Alphabets of Latin America by Abhay K
This slim but meaty collection of poems regales us both with elegant poetry and a splendid, panoramic introduction to many facets of the mestizo continent
How do you convey the sheer, overwhelming, numbing diversity of “nuestra América “ as José Martí used to say, or “la América morena”, the term I prefer, in a short book of poems? Abhay’s solution was brilliant: by means of the alphabet, using it for countries, politicians, and writers, and take it from there.
Latin America has a dramatic geography, with some of the highest mountains and longest rivers in the world, and Abhay’s poems capture that perfectly. On the Andes, “The green breasts/ of Earth/ rise to quench the thirst/ of insatiable humanity”; or on the Atacama desert, the driest desert in the world, “in the vastness of the desert/ the road merely a line/ snowcapped Andes/ sibylline as ever”; or his poem on the Amazon, “The anaconda was missing/ so they offered us piranha fishing/ in consolation/and bathing with pink dolphins/ in the black river”.
Yet, the majority of Latin Americans live in cities, and the eagle’s eye with which these poems capture city scenes is breath-taking—in “Avenida Paulista”, “the destitute squat on the sidewalk/ as installations of modern art”; the poem on the Carnival in Rio, one of the longest, and most powerful; or life in Bogotá, with its huge bookstores, restaurants, the Gold Museum and Botero; as well as on the sad decadence of Valparaiso, once one of the great seven ports of the world, and now , “streets stale/ reeking of decay/ ageing and death”; on Manaus, “where rivers meet/ bearing different colors/ and an opera is heard/ in the middle of the jungle”; on Santiago, “guarded by the Andes/ wearing a veil of smoke”; or on Cartagena de Indias, where “an orange flame/ burns in the sky / the city squirms/ then revels/ inhaling the smell”.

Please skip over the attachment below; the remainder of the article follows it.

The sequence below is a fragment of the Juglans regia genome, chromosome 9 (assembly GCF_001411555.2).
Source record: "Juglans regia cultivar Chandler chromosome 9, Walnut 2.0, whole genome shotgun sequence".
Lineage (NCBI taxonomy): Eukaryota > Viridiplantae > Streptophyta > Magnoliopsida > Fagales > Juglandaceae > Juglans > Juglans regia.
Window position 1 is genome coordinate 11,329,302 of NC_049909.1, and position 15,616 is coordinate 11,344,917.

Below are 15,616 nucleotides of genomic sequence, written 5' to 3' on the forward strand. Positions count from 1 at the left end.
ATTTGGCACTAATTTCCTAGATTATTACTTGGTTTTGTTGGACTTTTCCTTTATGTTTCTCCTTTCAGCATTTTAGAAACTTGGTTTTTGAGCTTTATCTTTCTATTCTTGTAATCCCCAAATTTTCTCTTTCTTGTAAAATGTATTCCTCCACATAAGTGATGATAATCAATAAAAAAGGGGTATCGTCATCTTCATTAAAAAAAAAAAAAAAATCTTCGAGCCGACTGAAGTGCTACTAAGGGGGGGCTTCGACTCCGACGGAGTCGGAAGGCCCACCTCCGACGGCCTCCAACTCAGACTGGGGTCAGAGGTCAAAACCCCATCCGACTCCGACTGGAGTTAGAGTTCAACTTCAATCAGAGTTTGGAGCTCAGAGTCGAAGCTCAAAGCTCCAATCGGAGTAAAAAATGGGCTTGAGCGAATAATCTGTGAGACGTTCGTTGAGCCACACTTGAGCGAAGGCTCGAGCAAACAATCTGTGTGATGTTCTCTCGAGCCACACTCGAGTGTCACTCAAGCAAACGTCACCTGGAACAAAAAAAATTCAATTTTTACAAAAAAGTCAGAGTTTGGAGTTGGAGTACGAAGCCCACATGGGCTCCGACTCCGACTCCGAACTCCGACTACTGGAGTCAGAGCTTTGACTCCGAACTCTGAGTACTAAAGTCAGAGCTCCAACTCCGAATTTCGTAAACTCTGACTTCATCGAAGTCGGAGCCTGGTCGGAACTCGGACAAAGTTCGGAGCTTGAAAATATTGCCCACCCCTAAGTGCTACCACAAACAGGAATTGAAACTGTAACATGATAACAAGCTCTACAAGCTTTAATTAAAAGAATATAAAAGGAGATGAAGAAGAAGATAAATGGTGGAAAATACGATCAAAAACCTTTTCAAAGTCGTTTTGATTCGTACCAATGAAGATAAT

Latin America is nothing if not sensuality, and these verses show an uncanny ability to convey it. Much as Neruda had an ode to red wine, Abhay has a poem on caipirinha, Brazil’s national drink, with another line that says it all, “Brazil is body, caipirinha its soul”.
Abhay was based in Brazil, and Brazil is very much at the center of this book, as is in many ways Rio de Janeiro, the old capital, “ciudade maravilhosa”, as the song says. Thus, poems on the statue of Christ the Redeemer; on the Itamaraty Palace (the former headquarters of Brazil’s Foreign Ministry, “Anaesthetized, clinical, green/ ready to build the scalpel/ of words—to slash, to heal”); on its revelry, and on its glorious beaches, Ipanema and Copacabana. “I have heard Copacabana is full of beauties/… I have seen them lying in the sand/ wearing nothing but a book in their hand”… Bahia, and Porto Alegre also make cameo appearances.
Yet, there is no doubt that the spirit of Latin America is to be found in the pages of this book. Without missing a beat, these lines recreate the colors, the rhythms, the cadences and the pre-Columbian roots of a region of vast, empty spaces that ache to be filled with words, as Neruda used to say. Abhay has done so with verve, gusto and brio, displaying a sensibility both ancient and post-modern. This slim but meaty collection of poems regales us both with elegant poetry and a splendid, panoramic introduction to many facets of the mestizo continent.
—Jorge Heine is a research professor at the Pardee School of Global Studies, Boston University, and a former Chilean Ambassador to India. Courtesy: Financial Express Online